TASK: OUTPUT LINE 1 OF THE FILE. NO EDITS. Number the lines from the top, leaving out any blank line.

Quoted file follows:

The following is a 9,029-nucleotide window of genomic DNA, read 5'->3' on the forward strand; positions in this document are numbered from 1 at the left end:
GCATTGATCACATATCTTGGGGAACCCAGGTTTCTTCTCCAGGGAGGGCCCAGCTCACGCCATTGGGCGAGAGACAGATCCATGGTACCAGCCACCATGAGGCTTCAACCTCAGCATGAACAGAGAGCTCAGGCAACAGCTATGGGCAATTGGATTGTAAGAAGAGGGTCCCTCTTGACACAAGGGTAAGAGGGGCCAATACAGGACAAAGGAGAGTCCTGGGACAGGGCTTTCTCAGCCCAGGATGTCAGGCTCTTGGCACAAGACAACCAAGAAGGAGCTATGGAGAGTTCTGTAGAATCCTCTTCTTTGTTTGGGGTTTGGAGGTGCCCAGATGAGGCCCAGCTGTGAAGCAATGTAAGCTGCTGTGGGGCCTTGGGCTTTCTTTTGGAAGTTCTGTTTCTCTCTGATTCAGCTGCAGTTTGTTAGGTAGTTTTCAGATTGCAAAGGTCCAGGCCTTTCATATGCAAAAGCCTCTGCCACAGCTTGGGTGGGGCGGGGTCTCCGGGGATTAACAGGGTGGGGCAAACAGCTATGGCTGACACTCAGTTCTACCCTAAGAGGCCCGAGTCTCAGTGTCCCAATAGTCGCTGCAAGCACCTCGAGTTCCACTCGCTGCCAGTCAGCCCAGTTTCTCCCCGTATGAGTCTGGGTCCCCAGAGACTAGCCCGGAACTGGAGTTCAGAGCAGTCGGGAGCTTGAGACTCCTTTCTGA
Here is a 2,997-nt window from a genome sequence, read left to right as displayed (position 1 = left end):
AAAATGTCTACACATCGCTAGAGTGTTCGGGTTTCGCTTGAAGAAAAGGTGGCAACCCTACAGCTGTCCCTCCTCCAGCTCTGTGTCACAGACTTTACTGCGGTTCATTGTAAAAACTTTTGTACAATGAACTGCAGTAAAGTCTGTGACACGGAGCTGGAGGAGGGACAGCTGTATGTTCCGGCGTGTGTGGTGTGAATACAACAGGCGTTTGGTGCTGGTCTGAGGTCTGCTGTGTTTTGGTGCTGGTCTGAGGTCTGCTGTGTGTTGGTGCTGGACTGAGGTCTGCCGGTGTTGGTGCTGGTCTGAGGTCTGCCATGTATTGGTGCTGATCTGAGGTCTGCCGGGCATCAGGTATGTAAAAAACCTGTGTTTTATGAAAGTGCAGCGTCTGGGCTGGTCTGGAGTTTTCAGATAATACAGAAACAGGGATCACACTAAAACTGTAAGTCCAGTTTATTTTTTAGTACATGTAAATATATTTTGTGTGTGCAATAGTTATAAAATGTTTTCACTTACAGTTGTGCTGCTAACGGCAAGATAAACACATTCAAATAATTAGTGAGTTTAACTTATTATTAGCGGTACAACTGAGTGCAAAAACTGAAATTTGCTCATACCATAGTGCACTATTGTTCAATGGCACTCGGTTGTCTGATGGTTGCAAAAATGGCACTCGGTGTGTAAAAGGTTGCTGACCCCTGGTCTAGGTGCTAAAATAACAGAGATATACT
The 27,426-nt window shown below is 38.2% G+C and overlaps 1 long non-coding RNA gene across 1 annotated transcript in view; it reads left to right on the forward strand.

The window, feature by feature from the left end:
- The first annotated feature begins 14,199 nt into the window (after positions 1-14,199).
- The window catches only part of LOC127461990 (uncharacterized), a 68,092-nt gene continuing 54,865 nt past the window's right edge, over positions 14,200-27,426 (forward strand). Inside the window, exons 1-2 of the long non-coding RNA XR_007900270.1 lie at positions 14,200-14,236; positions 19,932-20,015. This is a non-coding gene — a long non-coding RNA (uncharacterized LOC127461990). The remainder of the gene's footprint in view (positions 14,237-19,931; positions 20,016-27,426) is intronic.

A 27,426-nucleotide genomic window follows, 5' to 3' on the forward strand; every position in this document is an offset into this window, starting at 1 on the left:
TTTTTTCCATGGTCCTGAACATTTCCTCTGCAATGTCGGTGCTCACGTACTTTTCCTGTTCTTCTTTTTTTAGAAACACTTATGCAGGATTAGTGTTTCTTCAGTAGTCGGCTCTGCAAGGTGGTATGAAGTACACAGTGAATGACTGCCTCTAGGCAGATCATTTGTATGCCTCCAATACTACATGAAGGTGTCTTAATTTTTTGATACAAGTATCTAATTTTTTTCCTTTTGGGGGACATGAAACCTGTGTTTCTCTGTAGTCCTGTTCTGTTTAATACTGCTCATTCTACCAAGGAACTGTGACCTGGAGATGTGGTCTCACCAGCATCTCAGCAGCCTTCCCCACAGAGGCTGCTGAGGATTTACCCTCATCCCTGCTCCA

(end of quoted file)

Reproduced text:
The following is a 9,029-nucleotide window of genomic DNA, read 5'->3' on the forward strand; positions in this document are numbered from 1 at the left end: